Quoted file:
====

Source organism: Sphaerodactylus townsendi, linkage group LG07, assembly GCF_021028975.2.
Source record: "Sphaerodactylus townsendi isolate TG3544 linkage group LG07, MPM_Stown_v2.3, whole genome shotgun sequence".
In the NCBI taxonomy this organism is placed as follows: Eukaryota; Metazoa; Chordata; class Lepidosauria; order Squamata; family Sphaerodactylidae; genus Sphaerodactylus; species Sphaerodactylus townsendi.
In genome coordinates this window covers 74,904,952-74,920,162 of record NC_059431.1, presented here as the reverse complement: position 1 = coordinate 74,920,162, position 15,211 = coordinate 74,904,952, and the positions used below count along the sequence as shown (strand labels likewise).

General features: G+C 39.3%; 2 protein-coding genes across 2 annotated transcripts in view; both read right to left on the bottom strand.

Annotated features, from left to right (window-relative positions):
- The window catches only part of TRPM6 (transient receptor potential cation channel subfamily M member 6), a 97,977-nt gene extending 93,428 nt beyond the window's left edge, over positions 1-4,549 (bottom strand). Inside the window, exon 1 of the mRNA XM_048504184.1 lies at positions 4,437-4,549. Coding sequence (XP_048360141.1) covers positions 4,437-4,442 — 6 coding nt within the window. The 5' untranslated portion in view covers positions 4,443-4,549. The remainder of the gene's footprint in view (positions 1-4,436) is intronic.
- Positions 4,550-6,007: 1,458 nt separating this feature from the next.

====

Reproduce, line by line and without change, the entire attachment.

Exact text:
Source organism: Sphaerodactylus townsendi, linkage group LG07, assembly GCF_021028975.2.
Source record: "Sphaerodactylus townsendi isolate TG3544 linkage group LG07, MPM_Stown_v2.3, whole genome shotgun sequence".
In the NCBI taxonomy this organism is placed as follows: Eukaryota; Metazoa; Chordata; class Lepidosauria; order Squamata; family Sphaerodactylidae; genus Sphaerodactylus; species Sphaerodactylus townsendi.
In genome coordinates this window covers 74,904,952-74,920,162 of record NC_059431.1, presented here as the reverse complement: position 1 = coordinate 74,920,162, position 15,211 = coordinate 74,904,952, and the positions used below count along the sequence as shown (strand labels likewise).

General features: G+C 39.3%; 2 protein-coding genes across 2 annotated transcripts in view; both read right to left on the bottom strand.

Annotated features, from left to right (window-relative positions):
- The window catches only part of TRPM6 (transient receptor potential cation channel subfamily M member 6), a 97,977-nt gene extending 93,428 nt beyond the window's left edge, over positions 1-4,549 (bottom strand). Inside the window, exon 1 of the mRNA XM_048504184.1 lies at positions 4,437-4,549. Coding sequence (XP_048360141.1) covers positions 4,437-4,442 — 6 coding nt within the window. The 5' untranslated portion in view covers positions 4,443-4,549. The remainder of the gene's footprint in view (positions 1-4,436) is intronic.
- Positions 4,550-6,007: 1,458 nt separating this feature from the next.